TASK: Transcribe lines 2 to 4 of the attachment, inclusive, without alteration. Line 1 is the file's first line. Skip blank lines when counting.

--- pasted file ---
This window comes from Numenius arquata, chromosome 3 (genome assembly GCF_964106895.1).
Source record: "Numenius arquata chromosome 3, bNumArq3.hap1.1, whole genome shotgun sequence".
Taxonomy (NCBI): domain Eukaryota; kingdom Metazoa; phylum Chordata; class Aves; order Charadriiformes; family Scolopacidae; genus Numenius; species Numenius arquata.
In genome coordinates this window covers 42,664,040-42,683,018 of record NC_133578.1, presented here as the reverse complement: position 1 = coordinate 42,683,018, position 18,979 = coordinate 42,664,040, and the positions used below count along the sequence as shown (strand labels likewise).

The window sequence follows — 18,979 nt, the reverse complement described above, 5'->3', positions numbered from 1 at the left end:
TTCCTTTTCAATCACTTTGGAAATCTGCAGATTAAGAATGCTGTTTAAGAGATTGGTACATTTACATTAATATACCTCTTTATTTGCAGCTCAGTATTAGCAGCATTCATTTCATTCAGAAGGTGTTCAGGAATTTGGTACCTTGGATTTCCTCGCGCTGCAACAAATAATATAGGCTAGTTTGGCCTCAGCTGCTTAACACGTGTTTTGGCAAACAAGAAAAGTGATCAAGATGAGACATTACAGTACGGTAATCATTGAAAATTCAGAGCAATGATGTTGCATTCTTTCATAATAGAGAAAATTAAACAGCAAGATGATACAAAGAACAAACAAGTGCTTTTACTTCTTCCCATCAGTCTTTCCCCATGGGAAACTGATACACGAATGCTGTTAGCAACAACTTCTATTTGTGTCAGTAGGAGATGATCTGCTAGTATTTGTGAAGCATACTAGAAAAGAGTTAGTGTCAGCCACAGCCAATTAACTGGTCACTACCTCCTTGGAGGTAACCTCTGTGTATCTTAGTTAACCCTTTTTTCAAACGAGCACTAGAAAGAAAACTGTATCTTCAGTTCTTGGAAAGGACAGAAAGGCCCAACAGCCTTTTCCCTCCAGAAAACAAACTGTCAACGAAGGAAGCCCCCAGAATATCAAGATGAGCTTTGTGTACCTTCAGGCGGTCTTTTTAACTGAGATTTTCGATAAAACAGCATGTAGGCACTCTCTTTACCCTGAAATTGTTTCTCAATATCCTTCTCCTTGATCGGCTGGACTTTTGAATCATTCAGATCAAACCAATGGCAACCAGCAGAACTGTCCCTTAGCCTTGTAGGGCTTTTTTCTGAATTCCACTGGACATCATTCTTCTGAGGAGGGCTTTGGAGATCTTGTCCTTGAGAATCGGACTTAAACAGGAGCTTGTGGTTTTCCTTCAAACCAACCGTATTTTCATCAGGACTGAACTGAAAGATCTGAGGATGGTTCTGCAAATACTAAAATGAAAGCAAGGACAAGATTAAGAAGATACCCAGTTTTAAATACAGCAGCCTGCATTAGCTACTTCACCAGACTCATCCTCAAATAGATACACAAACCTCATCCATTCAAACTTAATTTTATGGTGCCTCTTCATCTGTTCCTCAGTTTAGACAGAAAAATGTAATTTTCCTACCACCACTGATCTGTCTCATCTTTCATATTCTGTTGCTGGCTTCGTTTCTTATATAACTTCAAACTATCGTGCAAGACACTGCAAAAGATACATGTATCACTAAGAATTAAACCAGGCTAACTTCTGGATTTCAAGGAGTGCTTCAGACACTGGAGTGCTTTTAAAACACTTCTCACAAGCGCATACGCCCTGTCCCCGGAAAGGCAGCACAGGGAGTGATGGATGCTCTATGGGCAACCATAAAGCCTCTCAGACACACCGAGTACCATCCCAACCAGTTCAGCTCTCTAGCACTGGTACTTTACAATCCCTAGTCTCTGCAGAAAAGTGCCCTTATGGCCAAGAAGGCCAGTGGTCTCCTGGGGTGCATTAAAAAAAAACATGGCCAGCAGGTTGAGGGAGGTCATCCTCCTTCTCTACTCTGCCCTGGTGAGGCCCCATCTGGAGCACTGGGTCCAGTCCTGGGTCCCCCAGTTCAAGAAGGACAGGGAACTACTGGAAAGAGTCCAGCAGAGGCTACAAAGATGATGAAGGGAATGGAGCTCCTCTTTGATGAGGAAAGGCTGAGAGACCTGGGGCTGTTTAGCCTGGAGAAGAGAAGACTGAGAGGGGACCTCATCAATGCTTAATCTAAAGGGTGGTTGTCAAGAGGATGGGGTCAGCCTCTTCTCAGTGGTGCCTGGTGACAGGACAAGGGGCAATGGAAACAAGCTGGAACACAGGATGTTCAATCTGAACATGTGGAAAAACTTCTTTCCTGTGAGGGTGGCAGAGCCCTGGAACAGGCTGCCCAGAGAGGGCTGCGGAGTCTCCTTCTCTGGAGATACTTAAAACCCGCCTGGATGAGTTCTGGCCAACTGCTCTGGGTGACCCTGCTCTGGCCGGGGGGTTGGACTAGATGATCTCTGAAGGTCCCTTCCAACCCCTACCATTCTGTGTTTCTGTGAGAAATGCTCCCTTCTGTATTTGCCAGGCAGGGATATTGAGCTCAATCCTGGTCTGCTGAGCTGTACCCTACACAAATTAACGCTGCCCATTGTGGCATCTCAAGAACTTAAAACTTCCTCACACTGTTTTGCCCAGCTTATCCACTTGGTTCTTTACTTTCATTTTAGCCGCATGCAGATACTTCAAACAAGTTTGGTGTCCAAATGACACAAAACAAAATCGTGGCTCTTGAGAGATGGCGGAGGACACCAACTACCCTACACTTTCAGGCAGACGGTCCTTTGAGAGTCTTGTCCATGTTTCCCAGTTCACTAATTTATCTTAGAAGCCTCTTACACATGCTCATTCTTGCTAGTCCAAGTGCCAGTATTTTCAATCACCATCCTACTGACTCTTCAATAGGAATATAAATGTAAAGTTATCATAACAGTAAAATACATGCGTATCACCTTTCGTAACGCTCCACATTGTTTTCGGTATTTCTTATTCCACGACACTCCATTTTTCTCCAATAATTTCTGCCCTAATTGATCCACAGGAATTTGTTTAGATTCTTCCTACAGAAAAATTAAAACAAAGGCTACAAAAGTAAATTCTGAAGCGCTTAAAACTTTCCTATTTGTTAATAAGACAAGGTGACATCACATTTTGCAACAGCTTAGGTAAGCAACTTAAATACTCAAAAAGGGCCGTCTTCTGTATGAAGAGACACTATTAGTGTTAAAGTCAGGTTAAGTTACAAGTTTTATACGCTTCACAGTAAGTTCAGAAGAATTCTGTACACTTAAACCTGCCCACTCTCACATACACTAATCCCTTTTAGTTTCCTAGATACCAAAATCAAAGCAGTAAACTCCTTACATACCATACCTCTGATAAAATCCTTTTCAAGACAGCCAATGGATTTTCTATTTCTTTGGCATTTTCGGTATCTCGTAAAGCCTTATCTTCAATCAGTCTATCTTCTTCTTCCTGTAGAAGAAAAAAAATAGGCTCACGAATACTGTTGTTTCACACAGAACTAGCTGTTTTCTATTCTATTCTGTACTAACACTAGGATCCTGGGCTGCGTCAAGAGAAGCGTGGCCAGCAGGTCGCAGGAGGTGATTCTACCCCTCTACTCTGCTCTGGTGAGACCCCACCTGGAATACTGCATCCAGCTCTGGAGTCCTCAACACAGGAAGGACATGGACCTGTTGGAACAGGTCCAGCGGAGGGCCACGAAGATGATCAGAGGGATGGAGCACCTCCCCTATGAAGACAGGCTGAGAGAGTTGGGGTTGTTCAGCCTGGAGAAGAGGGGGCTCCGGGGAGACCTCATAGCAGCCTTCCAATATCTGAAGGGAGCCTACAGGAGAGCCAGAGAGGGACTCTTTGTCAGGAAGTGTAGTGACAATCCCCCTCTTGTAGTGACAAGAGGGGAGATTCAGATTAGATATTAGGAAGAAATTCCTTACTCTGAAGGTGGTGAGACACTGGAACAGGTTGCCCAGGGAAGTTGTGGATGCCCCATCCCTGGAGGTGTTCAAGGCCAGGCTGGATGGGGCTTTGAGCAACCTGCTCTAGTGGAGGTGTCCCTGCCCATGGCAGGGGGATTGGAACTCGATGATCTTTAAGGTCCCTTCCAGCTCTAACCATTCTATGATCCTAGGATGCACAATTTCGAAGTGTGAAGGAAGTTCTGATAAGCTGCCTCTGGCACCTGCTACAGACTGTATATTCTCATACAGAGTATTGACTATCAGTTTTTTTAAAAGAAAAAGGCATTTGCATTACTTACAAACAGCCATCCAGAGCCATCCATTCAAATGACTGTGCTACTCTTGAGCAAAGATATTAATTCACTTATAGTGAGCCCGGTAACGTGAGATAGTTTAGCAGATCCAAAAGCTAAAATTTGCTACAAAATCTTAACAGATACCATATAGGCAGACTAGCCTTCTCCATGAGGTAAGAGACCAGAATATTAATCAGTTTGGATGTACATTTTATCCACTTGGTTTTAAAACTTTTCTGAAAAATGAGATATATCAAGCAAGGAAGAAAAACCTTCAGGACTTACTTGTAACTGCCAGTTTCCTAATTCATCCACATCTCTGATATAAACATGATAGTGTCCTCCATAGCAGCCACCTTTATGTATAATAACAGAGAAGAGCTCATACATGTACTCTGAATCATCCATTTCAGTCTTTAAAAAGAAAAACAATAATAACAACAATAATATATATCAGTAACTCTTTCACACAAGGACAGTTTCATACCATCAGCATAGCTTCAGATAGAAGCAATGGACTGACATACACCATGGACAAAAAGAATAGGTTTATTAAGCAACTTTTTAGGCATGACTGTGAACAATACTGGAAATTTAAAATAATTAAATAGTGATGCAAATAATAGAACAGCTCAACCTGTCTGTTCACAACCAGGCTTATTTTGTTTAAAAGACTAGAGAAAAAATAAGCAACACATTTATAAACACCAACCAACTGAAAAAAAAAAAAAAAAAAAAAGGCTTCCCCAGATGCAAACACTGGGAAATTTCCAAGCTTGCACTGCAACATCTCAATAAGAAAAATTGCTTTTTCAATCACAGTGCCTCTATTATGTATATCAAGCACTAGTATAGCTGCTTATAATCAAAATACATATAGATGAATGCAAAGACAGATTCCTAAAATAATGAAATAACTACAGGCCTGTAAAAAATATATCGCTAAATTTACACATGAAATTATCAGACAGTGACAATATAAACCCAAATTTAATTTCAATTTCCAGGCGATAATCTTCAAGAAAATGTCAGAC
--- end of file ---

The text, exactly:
Source record: "Numenius arquata chromosome 3, bNumArq3.hap1.1, whole genome shotgun sequence".
Taxonomy (NCBI): domain Eukaryota; kingdom Metazoa; phylum Chordata; class Aves; order Charadriiformes; family Scolopacidae; genus Numenius; species Numenius arquata.
In genome coordinates this window covers 42,664,040-42,683,018 of record NC_133578.1, presented here as the reverse complement: position 1 = coordinate 42,683,018, position 18,979 = coordinate 42,664,040, and the positions used below count along the sequence as shown (strand labels likewise).